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Nassar-inspired bills signed into law

LANSING - Lt. Governor Brian Calley* signed a series of bills that were inspired by one of the most notorious sexual assault cases in modern history.

Larry Nassar, a former doctor at Michigan State University and USA Gymnastics, pleaded guilty to molesting only a handful of women and girls under the guise of treatment, but more than 300 people have come forward to say they were sexually abused by the once world-renowned doctor. The abuse, whose victims include gold medal Olympians, appears to date back some 20 years.

The new laws, which Snyder approved on Tuesday, would help protect athletes and others.

One would give young victims more time to come forward to report abuse. Another would give prosecutors more time to file charges against suspects if the victims are/were children.

“Sexual assault is a heinous crime, and we have been working hard to strengthen our laws to help protect against it while ensuring survivors have more time to seek justice,” Calley said in a press release.

The Michigan legislature is continuing to debate other bills inspired by the Nassar case.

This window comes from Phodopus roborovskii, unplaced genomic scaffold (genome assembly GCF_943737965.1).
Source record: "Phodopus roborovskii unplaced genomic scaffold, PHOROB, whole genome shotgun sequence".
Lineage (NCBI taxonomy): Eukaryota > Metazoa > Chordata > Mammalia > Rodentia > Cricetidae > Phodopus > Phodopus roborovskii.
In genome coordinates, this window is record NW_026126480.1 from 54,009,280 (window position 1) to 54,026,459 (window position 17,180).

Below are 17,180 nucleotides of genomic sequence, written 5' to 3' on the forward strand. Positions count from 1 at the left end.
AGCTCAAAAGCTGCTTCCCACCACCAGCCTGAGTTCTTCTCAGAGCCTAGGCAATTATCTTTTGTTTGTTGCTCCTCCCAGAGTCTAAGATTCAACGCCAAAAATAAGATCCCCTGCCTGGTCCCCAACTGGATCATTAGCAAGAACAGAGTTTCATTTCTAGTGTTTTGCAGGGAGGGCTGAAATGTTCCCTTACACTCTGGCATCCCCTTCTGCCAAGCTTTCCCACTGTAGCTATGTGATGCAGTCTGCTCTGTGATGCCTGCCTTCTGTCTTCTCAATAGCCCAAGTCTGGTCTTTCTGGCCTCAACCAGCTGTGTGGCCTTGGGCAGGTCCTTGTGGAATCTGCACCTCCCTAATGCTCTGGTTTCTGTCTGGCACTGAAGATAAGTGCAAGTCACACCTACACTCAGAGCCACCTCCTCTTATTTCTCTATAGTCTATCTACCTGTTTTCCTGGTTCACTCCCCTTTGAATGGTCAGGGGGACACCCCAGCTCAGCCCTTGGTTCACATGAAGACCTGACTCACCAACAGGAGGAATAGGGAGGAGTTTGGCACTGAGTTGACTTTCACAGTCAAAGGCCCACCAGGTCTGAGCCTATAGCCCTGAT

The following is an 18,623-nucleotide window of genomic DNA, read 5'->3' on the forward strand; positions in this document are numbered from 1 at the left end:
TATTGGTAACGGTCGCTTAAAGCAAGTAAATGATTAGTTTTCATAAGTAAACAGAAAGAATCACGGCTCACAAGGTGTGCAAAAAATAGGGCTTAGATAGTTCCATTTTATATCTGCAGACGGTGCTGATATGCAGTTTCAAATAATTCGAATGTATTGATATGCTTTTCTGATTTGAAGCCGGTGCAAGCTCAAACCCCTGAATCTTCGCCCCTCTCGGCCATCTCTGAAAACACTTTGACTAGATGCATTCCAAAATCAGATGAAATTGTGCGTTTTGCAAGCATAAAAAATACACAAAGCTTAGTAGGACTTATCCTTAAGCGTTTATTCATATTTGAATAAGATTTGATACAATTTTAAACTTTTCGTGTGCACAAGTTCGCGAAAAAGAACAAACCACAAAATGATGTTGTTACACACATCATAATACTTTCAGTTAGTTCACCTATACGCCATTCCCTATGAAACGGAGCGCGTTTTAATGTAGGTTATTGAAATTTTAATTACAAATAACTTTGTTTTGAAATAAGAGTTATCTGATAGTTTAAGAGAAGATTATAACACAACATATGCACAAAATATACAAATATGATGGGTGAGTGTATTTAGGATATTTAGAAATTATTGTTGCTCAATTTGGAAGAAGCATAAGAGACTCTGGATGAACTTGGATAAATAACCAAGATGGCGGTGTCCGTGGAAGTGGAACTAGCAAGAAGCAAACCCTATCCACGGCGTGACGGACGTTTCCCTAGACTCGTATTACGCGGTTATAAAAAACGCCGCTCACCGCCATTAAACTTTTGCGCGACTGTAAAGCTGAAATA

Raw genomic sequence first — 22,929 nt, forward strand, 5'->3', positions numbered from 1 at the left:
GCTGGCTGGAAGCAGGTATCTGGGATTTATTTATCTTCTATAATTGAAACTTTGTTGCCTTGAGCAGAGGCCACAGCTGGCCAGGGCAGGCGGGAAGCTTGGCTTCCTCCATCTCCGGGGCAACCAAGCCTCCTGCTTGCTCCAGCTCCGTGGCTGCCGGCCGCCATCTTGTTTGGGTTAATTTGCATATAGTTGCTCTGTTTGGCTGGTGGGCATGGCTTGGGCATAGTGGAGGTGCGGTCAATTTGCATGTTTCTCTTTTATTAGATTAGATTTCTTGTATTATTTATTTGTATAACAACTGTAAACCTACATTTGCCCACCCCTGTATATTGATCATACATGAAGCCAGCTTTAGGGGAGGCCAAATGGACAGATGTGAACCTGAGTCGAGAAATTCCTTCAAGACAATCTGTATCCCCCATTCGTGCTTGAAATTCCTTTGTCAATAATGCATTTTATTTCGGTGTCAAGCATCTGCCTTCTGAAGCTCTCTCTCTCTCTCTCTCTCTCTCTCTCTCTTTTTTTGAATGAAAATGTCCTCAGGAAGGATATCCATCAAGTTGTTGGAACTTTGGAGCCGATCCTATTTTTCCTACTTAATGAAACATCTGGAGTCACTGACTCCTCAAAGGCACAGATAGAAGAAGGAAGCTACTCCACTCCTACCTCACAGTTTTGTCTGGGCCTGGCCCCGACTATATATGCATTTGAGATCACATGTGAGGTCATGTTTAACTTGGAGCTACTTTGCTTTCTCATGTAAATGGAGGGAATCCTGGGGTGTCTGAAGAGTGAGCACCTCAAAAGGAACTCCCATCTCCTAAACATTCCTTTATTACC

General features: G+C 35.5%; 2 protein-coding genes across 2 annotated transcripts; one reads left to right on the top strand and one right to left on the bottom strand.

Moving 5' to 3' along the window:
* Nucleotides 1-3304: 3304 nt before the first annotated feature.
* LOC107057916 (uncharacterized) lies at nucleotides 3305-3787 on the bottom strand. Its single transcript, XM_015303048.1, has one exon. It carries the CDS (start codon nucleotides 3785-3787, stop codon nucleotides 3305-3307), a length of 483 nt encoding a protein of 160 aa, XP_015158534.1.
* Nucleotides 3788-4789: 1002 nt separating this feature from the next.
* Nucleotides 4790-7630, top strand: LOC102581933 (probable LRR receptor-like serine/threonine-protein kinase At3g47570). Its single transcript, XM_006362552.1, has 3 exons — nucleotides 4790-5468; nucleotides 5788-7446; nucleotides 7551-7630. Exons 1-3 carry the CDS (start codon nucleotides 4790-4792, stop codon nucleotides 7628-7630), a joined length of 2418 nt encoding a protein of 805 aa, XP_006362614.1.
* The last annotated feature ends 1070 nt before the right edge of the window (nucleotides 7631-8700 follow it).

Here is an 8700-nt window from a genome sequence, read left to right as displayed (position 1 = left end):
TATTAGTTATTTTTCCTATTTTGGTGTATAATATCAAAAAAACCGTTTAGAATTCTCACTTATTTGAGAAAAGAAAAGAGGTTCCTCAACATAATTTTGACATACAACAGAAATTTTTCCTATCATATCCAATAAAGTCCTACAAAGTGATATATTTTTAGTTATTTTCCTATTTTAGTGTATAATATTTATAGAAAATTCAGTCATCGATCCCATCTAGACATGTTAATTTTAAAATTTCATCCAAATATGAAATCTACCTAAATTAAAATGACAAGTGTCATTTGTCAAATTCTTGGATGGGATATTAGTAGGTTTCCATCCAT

“My greatest hope is that this is only the first step in much-needed legislative reform,” said Rachel Denhollander in the same release.

Denhollander was the first person to speak out publicly about Nassar's abuse. Her story triggered his downfall.

Nassar is serving a federal 60 year sentence for child pornography charges. If Nassar, who is in his 50's, survives that sentence, he'll be transferred to Michigan, where he'll serve up to a 175 year sentence for sexual assaults in Ingham and Eaton counties. 

 

An earlier version of this story said that Governor Rick Snyder signed the bills into law. Lt. Governor Brian Calley signed them. The Lt. Governor can sign bills when the governor is out of state.

 

 


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